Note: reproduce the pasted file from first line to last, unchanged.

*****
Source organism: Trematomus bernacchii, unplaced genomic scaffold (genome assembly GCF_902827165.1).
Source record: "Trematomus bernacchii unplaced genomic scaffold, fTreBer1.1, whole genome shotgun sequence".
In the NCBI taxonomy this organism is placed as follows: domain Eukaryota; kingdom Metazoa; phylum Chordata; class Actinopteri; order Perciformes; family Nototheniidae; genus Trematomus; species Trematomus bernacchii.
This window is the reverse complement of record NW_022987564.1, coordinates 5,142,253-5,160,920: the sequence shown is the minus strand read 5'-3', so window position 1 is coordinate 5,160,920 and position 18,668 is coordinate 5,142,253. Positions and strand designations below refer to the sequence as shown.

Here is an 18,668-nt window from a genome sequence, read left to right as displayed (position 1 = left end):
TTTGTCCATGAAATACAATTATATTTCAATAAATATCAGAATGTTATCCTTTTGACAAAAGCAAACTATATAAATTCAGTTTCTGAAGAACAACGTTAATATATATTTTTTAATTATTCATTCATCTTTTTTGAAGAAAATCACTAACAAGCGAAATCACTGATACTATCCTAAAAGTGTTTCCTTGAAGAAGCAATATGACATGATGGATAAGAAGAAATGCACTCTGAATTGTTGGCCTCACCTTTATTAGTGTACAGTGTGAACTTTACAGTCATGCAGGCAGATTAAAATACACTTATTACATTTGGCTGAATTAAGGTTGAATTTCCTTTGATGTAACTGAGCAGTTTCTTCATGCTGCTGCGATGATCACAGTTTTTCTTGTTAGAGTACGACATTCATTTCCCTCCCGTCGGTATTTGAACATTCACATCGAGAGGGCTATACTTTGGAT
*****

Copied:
Source organism: Trematomus bernacchii, unplaced genomic scaffold (genome assembly GCF_902827165.1).
Source record: "Trematomus bernacchii unplaced genomic scaffold, fTreBer1.1, whole genome shotgun sequence".
In the NCBI taxonomy this organism is placed as follows: domain Eukaryota; kingdom Metazoa; phylum Chordata; class Actinopteri; order Perciformes; family Nototheniidae; genus Trematomus; species Trematomus bernacchii.
This window is the reverse complement of record NW_022987564.1, coordinates 5,142,253-5,160,920: the sequence shown is the minus strand read 5'-3', so window position 1 is coordinate 5,160,920 and position 18,668 is coordinate 5,142,253. Positions and strand designations below refer to the sequence as shown.

Here is an 18,668-nt window from a genome sequence, read left to right as displayed (position 1 = left end):
TTTGTCCATGAAATACAATTATATTTCAATAAATATCAGAATGTTATCCTTTTGACAAAAGCAAACTATATAAATTCAGTTTCTGAAGAACAACGTTAATATATATTTTTTAATTATTCATTCATCTTTTTTGAAGAAAATCACTAACAAGCGAAATCACTGATACTATCCTAAAAGTGTTTCCTTGAAGAAGCAATATGACATGATGGATAAGAAGAAATGCACTCTGAATTGTTGGCCTCACCTTTATTAGTGTACAGTGTGAACTTTACAGTCATGCAGGCAGATTAAAATACACTTATTACATTTGGCTGAATTAAGGTTGAATTTCCTTTGATGTAACTGAGCAGTTTCTTCATGCTGCTGCGATGATCACAGTTTTTCTTGTTAGAGTACGACATTCATTTCCCTCCCGTCGGTATTTGAACATTCACATCGAGAGGGCTATACTTTGGAT